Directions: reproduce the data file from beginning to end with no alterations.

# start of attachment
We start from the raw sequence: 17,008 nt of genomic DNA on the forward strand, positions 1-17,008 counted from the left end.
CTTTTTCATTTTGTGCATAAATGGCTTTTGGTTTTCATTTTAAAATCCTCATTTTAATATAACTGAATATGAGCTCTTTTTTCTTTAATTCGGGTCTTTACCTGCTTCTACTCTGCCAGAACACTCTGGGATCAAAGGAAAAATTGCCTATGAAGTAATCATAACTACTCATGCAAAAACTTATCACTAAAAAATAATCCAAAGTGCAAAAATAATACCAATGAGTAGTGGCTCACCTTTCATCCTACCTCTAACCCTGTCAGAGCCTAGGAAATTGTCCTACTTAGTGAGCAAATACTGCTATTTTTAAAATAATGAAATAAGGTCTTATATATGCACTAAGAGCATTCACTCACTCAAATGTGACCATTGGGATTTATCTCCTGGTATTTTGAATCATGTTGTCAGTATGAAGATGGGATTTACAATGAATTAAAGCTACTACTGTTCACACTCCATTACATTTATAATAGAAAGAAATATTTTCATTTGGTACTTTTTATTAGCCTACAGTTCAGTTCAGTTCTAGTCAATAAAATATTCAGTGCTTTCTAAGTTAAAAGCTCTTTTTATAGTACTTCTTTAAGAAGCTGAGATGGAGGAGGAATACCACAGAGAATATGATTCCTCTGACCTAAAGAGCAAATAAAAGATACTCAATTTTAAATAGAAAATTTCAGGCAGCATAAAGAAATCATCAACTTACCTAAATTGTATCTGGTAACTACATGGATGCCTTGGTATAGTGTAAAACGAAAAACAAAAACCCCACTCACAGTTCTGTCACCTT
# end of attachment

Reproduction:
We start from the raw sequence: 17,008 nt of genomic DNA on the forward strand, positions 1-17,008 counted from the left end.
CTTTTTCATTTTGTGCATAAATGGCTTTTGGTTTTCATTTTAAAATCCTCATTTTAATATAACTGAATATGAGCTCTTTTTTCTTTAATTCGGGTCTTTACCTGCTTCTACTCTGCCAGAACACTCTGGGATCAAAGGAAAAATTGCCTATGAAGTAATCATAACTACTCATGCAAAAACTTATCACTAAAAAATAATCCAAAGTGCAAAAATAATACCAATGAGTAGTGGCTCACCTTTCATCCTACCTCTAACCCTGTCAGAGCCTAGGAAATTGTCCTACTTAGTGAGCAAATACTGCTATTTTTAAAATAATGAAATAAGGTCTTATATATGCACTAAGAGCATTCACTCACTCAAATGTGACCATTGGGATTTATCTCCTGGTATTTTGAATCATGTTGTCAGTATGAAGATGGGATTTACAATGAATTAAAGCTACTACTGTTCACACTCCATTACATTTATAATAGAAAGAAATATTTTCATTTGGTACTTTTTATTAGCCTACAGTTCAGTTCAGTTCTAGTCAATAAAATATTCAGTGCTTTCTAAGTTAAAAGCTCTTTTTATAGTACTTCTTTAAGAAGCTGAGATGGAGGAGGAATACCACAGAGAATATGATTCCTCTGACCTAAAGAGCAAATAAAAGATACTCAATTTTAAATAGAAAATTTCAGGCAGCATAAAGAAATCATCAACTTACCTAAATTGTATCTGGTAACTACATGGATGCCTTGGTATAGTGTAAAACGAAAAACAAAAACCCCACTCACAGTTCTGTCACCTT